When I wake the laptop from the sleep I need to get the VPN state as I left it (turned on). Can't find the setting of autoconnect in VPN settings... Need some easy way to ask the system to autoconnect the VPN when the internet is available.

Edit based on comments:

Ubuntu 18.04 has no option to Always connect to VPN when using using this connection. enter image description here


7 Answers 7


If you go into your WiFi connection settings for the AP you want to connect to the VPN on, there is an Always connect to VPN when using this connection: option, which you can enable, and select the VPN which you wish to automatically connect to.

Then when you connect to this connection (or when it reconnects on wake from suspend), the system will also attempt to connect to the VPN upon successfully reconnecting to the designated WiFi AP.

It seems the changes in newer GNOME have removed this option from the main UI, so you need to run nm-connection-editor to edit the connection, which should make the option available again.

  • 1
    But this question is about OpenVPN as you can read in the tags May 7, 2018 at 19:50
  • 2
    Ubuntu 18.04 and I have no such option here: imgur.com/a/wV48kjn
    – 0x49D1
    May 7, 2018 at 20:17
  • 12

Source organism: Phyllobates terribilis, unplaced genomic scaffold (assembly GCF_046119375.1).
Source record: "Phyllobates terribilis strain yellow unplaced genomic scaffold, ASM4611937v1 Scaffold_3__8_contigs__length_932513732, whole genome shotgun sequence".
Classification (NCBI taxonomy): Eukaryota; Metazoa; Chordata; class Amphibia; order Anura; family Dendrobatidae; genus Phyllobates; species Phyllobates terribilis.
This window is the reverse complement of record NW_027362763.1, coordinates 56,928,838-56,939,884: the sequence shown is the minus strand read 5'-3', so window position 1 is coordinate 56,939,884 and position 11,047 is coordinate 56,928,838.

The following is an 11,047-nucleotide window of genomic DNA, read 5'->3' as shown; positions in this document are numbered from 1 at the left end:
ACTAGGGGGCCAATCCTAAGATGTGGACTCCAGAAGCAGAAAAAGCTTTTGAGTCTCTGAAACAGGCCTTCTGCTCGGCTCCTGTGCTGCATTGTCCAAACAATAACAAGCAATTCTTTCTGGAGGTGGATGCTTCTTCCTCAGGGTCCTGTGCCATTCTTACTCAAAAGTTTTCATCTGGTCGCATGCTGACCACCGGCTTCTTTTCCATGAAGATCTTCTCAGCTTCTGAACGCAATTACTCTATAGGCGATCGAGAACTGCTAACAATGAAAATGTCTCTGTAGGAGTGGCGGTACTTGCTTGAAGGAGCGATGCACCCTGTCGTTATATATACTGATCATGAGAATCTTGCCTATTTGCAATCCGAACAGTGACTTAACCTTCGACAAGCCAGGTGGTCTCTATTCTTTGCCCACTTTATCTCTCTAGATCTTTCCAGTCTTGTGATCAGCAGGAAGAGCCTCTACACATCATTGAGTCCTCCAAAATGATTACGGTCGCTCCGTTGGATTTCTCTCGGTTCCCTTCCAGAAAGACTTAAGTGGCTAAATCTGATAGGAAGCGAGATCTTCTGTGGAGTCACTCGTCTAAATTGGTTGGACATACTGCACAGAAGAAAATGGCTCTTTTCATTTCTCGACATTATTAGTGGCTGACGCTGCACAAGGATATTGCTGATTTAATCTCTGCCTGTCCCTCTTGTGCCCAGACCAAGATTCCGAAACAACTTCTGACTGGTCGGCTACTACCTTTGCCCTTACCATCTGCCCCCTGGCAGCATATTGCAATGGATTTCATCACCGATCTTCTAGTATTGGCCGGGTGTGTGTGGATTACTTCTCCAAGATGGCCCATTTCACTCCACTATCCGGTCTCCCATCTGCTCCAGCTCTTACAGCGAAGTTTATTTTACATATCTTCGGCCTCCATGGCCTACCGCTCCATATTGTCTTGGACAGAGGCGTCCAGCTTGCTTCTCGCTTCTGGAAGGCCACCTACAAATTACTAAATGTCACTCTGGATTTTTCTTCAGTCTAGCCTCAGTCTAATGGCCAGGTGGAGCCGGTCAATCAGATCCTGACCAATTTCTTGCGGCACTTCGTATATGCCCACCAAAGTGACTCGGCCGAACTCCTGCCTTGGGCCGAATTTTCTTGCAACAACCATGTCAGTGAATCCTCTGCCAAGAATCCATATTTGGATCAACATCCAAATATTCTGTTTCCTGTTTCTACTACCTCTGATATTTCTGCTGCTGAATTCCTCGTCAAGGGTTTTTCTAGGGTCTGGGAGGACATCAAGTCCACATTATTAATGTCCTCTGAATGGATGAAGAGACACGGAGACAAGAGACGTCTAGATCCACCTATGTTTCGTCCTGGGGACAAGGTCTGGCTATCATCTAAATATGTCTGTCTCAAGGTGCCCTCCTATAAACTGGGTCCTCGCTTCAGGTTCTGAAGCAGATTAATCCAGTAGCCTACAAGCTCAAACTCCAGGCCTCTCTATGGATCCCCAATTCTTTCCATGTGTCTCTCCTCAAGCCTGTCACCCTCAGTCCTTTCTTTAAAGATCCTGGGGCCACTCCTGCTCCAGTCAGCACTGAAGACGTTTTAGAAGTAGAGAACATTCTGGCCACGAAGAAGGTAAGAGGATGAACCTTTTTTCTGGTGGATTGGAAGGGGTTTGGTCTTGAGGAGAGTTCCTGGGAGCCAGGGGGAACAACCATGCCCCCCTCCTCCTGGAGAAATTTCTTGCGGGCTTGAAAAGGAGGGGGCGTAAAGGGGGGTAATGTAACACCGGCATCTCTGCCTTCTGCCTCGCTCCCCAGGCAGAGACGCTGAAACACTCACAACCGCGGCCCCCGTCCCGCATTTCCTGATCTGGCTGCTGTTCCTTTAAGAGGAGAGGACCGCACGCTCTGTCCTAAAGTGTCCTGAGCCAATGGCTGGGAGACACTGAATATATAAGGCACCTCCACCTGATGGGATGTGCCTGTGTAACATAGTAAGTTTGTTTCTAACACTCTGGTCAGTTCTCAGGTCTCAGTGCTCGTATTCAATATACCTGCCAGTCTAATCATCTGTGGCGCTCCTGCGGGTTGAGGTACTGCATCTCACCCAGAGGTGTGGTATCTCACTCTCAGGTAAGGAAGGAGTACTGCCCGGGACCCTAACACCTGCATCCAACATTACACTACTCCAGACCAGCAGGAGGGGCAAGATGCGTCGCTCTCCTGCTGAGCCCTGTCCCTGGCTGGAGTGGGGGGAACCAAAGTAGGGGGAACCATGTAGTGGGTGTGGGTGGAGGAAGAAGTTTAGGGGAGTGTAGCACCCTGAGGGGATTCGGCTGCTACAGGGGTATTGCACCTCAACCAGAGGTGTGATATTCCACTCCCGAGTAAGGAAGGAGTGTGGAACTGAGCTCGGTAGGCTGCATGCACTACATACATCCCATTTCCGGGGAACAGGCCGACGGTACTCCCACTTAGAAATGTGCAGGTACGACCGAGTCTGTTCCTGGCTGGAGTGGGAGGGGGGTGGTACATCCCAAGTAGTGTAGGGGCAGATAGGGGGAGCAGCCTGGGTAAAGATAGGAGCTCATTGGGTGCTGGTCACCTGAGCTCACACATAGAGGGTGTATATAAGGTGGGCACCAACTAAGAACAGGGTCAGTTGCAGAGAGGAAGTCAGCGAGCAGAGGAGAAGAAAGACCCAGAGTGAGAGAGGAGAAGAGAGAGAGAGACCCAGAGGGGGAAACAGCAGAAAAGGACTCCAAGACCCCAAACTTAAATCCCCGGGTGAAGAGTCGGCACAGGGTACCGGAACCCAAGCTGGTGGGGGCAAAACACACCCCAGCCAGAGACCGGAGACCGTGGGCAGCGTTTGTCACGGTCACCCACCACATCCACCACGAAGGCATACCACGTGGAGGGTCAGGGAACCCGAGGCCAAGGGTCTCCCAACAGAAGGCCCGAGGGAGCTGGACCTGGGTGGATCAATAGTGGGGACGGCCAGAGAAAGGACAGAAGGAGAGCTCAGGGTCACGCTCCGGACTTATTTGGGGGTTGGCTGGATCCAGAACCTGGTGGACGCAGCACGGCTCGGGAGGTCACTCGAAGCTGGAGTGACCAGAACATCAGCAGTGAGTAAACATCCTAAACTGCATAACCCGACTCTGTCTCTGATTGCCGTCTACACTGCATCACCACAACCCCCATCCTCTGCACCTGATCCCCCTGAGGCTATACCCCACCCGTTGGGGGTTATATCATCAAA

@0x49D1 Is it under the "Security" tab there maybe? If I run nm-connection-editor and edit my connection, it is under the General tab. It seems gnome-control-center has something a bit different perhaps?
    – dobey
    May 7, 2018 at 20:56
  • 9
    running the command "nm-connection-editor" did the trick, from that UI you can see the option to automatically connect to vpn and chose the reconfigured ones. Jul 18, 2018 at 2:24
  • 2
    Using this option prevents my laptop from auto-connecting to the wifi :( only when I manually connect, the vpn connection is established. Nov 20, 2018 at 13:12

It's not shown in the GUI, but you can still type


in a terminal and select 'always connect to vpn...' under settings > general tab.


The "automatically connect to this VPN" checkbox has moved. Ubuntu 18.04. Run 'nm-connection-editor' and select the wifi network that you usually connect to. Click the gear, go to General tab. It's right there at the bottom - click the checkbox, then click the dropdown below and select the VPN you want to automatically connect to.


An addition to @dobey answer.

I found that the icon on the password setting on the VPN connfig window is actually clickable. It allows other system users to use vpn password, which is required to automatically connect to vpn after suspend.

enter image description here

  • I noticed that when I added automatically connect to a VPN then once I woke from suspend it would not longer automatically connect to my network. Making this change seems to have sorted it
    – Des Magner
    Nov 17, 2020 at 22:43

When OpenVPN is already installed on your computer and have the configurations for OpenVPN, then follow this steps:

  1. Unpack the configuration-zip: unzip openvpn.zip
  2. Move to the OpenVPN directory and rename it to “openvpn.conf.”: sudo cp ~/Downloads/OpenVPN/'Northeast US.ovpn' /etc/openvpn/openvpn.conf